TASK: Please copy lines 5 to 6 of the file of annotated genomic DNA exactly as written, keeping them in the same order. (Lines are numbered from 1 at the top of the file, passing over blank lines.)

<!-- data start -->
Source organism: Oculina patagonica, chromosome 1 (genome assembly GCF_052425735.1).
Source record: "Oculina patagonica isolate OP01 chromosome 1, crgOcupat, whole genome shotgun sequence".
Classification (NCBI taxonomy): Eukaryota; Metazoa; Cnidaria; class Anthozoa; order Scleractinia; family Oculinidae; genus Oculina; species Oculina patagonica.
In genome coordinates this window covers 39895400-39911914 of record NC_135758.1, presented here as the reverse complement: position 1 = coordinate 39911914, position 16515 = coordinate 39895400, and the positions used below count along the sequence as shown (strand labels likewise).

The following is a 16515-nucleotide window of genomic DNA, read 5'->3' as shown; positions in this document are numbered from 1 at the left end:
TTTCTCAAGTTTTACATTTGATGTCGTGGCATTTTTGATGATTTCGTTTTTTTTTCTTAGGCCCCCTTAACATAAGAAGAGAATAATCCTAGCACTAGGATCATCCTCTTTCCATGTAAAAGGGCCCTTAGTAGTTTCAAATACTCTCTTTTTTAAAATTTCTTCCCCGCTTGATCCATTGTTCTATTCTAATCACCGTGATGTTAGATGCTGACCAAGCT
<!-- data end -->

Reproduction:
The following is a 16515-nucleotide window of genomic DNA, read 5'->3' as shown; positions in this document are numbered from 1 at the left end:
TTTCTCAAGTTTTACATTTGATGTCGTGGCATTTTTGATGATTTCGTTTTTTTTTCTTAGGCCCCCTTAACATAAGAAGAGAATAATCCTAGCACTAGGATCATCCTCTTTCCATGTAAAAGGGCCCTTAGTAGTTTCAAATACTCTCTTTTTTAAAATTTCTTCCCCGCTTGATCCATTGTTCTATTCTAATCACCGTGATGTTAGATGCTGACCAAGCT